I wrote a post, “Undressing the Hero: Judith Ivory’s Untie My Heart” for Heroes and Heartbreakers that went live today.
Now on to today’s topic. I don’t intend to make “unusual heroines” a weekly thing, but I do want to know…where are the romance heroines who are academics?
Career academic who solves murders, yes: Quieter than Sleep by Joanne Dobson, which I mentioned yesterday. Grad student swept into fantasy realm where she has to learn to use a sword, sure: The Time of the Dark by Barbara Hambly.
But not so much with the heroines in contemporary romances. Bluestockings or so-called bluestockings in historical romance novels, yes, pretty often. I think of them as a different category, since most of them were educated at home or through an indulgent family, not at all the same thing as today’s academic world. (There’s a list of bluestocking heroines at All About Romance here.)
My question is more aimed at contemporaries. Where are the romance heroines fighting for tenure, balancing writing their dissertation with the demands of their billionaire lover, having to skip an anniversary dinner because of a conference? If there are women academics in romance novels, how often do we actually see them do anything, well, academic?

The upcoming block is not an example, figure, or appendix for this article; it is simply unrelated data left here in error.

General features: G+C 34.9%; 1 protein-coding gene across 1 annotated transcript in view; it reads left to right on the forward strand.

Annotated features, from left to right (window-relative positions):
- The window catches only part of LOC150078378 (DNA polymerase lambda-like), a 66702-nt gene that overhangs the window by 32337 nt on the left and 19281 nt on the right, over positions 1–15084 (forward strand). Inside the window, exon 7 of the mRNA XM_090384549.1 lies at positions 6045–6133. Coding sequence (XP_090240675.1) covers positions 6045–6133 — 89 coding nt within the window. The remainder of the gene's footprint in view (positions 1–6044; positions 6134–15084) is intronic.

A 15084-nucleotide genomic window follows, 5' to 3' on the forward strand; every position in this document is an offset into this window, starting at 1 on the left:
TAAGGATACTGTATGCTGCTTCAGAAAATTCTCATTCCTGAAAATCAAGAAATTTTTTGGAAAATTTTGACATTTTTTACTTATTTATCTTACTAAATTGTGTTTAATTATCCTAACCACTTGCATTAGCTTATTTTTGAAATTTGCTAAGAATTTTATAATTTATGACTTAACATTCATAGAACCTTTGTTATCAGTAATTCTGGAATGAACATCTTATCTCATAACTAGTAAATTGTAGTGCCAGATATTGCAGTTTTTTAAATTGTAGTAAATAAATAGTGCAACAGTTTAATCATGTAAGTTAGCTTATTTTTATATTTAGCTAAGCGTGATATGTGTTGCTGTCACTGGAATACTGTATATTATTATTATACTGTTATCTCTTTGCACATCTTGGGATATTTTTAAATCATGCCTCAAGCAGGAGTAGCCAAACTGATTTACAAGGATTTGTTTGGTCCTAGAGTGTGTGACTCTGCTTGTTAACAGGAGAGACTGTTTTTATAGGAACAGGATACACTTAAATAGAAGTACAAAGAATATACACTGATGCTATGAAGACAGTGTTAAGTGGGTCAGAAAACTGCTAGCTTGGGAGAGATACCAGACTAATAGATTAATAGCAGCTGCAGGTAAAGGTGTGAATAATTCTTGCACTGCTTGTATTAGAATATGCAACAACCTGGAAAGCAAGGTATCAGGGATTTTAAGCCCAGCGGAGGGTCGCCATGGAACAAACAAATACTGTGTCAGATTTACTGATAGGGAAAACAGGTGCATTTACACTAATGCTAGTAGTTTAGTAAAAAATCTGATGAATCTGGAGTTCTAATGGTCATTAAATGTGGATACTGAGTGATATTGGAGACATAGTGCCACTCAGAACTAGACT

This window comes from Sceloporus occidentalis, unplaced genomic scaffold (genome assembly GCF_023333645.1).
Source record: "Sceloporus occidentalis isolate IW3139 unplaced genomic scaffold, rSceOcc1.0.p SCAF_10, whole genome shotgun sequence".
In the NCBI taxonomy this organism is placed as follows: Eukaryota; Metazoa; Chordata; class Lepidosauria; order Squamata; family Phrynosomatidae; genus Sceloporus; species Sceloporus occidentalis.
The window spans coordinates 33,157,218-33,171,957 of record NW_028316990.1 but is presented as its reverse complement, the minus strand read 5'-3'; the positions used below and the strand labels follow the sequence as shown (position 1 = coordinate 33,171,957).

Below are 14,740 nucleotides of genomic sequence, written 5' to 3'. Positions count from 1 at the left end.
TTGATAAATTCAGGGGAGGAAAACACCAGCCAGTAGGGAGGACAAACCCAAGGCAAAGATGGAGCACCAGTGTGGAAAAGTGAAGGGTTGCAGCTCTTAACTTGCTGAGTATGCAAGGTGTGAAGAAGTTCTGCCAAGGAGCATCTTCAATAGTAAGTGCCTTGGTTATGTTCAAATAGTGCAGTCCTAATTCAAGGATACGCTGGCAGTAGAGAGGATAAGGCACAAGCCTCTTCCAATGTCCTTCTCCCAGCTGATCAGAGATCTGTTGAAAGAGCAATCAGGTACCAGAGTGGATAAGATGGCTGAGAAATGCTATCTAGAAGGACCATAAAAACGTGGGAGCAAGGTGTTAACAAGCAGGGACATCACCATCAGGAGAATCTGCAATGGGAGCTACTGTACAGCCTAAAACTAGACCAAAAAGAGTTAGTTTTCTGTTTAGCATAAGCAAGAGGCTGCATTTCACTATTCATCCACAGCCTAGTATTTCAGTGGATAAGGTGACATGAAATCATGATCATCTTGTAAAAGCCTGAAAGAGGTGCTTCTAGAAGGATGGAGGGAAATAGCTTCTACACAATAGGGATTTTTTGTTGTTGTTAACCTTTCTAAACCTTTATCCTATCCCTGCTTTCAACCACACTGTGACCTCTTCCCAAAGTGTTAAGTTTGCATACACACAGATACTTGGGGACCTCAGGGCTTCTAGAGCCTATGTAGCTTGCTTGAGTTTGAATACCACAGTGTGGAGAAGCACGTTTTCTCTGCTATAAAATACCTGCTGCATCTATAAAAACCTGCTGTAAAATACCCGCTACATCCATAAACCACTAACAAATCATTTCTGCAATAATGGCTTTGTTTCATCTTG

I mentioned on Twitter that I was writing this post, and promptly got some suggestions!
Victoria Dahl’s upcoming novel, Bad Boys Do, features a heroine who’s an instructor at a university, which means no job security–a great touch of realism!
The heroine in Erin McCarthy’s Hard and Fast is working on a Master’s degree in sociology.
The heroine of Judith Ivory’s The Proposition is a linguist, but isn’t shown to be associated with any particular university; she might be considered more in the “bluestocking” category.
I would be grateful for any further recommendations.
“Tolstoy Lied,” by Rachel Kadish, features a protagonist fighting for tenure as she works through a tempestuous relationship. Very good book. One of the most invisibly-written present-tense novels I’ve ever read; as in, I forgot that it was in present tense while reading, whereas with most things it always jars me a little.
That sounds really interesting, thank you!